Participatory Practice: Community-based Action for Transformative Change

Policy Press, 2010 - 252 páginas
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Work of integrated praxis, situating theory within a participatory worldview and grounding practice in the important issues of our times - social justice and sustainability. Ledwith and Springett's ideas are founded on two premises. Firstly, transformative practice begins in the stories of people's everyday lives, and practical theory generated from these narratives is the best way to inform both policy and practice. This innovative approach bridges the divide between ideas and practice, and allows the development of the knowledge needed to bring about transformative social change. Secondly, participatory approaches to practice allow practitioners not only to critically examine the world, but also to reflect on the way in which they view the world in order to situate their local practice more relevantly within bigger social issues. Participatory practice is structured in an unfolding and engaging way. It is divided into two major sections: the first, 'A Participatory Paradigm', considers theory in relation to current times, and the second, 'Participatory Practice', develops skills related to this thinking. The book will be of interest to both academics and community-based practitioners.

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one Participatory practice
two Troubled times
three A participatory worldview
four Participatory practice in a nonparticipatory world
five The use of story
six The role of dialogue
seven Critical reflection
eight Transformative practice
nine Becoming whole
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Acerca del autor (2010)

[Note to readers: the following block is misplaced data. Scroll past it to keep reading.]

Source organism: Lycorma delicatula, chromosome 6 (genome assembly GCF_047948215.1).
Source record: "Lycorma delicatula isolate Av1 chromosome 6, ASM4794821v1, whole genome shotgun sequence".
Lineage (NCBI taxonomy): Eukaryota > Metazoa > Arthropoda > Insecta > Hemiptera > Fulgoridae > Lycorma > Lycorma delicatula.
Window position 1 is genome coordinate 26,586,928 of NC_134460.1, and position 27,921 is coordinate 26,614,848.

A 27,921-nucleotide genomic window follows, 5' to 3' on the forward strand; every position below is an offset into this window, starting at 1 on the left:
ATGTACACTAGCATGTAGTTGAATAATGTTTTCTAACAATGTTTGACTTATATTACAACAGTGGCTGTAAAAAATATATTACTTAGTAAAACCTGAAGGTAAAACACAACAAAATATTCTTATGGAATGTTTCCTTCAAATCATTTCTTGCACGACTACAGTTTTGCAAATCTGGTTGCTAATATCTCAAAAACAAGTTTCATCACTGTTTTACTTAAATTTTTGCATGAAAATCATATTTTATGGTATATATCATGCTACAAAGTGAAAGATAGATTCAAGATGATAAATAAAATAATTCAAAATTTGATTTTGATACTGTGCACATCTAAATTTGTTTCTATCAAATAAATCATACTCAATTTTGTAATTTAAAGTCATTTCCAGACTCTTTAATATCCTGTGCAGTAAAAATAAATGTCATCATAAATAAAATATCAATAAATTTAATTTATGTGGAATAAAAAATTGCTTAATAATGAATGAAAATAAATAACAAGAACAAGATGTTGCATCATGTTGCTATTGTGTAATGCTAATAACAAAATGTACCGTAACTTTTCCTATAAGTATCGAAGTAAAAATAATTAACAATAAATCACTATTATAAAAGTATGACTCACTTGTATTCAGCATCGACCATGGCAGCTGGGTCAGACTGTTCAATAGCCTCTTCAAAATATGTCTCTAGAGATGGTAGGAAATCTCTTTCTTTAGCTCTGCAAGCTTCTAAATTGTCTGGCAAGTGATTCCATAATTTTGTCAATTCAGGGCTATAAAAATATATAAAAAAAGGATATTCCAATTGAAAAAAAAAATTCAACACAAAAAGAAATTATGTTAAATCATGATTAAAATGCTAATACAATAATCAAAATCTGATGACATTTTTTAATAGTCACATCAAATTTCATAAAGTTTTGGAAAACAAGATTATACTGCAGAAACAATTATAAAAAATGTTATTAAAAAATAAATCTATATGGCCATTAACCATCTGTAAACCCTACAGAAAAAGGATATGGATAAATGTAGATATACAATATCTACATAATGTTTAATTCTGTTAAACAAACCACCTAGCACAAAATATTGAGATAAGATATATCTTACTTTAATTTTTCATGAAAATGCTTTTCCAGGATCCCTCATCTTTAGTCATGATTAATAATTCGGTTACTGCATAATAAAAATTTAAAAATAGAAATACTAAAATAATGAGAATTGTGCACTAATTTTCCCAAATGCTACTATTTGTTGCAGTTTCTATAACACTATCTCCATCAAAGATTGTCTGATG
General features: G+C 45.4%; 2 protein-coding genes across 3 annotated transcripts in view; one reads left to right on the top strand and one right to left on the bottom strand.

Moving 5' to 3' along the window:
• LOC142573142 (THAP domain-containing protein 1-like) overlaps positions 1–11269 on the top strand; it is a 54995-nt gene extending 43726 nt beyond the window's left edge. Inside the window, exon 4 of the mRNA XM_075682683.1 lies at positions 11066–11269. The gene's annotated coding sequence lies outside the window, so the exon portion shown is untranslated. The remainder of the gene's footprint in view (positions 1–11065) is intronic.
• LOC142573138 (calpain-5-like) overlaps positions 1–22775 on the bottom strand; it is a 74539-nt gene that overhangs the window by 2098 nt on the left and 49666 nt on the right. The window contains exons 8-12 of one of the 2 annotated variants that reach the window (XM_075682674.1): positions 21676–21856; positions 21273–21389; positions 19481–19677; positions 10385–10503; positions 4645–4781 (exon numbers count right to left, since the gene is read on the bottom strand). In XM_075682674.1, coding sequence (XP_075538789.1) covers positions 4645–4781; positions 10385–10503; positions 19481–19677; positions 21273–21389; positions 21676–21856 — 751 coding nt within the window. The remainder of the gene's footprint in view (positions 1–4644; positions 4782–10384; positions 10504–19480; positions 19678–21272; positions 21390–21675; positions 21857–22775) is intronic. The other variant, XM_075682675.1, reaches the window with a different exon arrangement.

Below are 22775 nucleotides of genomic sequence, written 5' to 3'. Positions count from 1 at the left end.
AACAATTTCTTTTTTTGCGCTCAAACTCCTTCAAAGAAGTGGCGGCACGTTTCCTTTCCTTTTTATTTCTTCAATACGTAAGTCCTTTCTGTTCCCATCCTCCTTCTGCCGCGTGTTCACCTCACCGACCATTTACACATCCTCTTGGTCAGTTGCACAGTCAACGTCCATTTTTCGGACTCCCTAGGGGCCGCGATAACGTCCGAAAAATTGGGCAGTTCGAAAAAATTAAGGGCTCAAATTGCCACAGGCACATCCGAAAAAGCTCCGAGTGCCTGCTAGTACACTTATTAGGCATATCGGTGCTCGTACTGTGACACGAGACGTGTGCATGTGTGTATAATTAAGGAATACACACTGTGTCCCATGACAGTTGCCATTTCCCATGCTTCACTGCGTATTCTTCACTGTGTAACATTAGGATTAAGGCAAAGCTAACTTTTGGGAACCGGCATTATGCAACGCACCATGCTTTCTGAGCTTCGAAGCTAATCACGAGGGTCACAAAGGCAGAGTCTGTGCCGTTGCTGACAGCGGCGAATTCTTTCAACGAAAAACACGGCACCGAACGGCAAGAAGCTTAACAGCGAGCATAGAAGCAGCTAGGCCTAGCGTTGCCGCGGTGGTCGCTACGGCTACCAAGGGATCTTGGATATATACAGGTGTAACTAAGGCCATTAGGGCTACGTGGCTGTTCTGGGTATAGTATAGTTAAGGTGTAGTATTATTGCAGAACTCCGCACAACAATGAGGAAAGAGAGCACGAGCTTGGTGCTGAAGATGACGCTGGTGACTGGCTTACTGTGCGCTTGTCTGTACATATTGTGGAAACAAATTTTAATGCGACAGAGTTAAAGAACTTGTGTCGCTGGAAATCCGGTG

Margaret Ledwith is Emeritus Professor of Community Development and Social Justice at the University of Cumbria.I live in Lancaster where I am Emeritus Professor of Community Development and Social Justice at the University of Cumbria. As a child, I was aware of social injustices around me, but had no understanding of the ways that power discriminates to privilege some at the expense of others. This pursuit of power followed me into classroom teaching, to work with Vietnamese Refugees in Scotland, to time spent in Nicaraguan communities after the Sandinista revolution... all of which changed my practice and my life. My thinking needed the flick of a switch, and this happened when I was introduced to the theories of Paulo Freire, Antonio Gramsci and feminism at Edinburgh University. From then on, I saw power as a tangible discriminatory force in everyday life, and began taking Freire into feminism, anti-racism and intersectionality, both as a community development practitioner and in my books. To date, the culmination of my thought is captured in this second edition of Participatory Practice and the third edition of Community Development: A Critical and Radical Approach, published 2020. Beyond this, I am working on my lifework. I am committed to emancipatory action research as a living praxis for social and environmental justice practitioners and activists, and extremely interested in the role of storytelling as provocation to trigger critical dialogue and action for change.Jane Springett is Emeritus Professor at the Centre for Healthy Communities, School of Public Health, University of Alberta.I respectfully acknowledge that this book was written on Treaty 6 territory , a traditional meeting ground, gathering place and travelling route for many indigenous groups, including Cree, Saulteuax, Blackfoot, Metis, Dene and Nakota Sioux and now for many peoples from around the world. I have been privileged to live here since 2011 when I came to take up a position of the Director of the Centre for Health Promotion Studies. I have worked in a number of countries, including Sweden, Germany , Kyrgyzstan and Mexico. I have been fortunate for such a rich experience that has opened me up to the impact of colonisation and to new ways of working, while confirming my commitment to participatory practice in health promotion and research. I am a co-founder of the International Collaboration for Participatory Health Research and a member of the coordinating group of the Collaborative Action Research Network. Indigenous cultures have an intimate spiritual connection with the land. I understand what that means and it is the land of my home country I have missed and to which I return. I take with me my new wisdom to share and inform practice in a different context.

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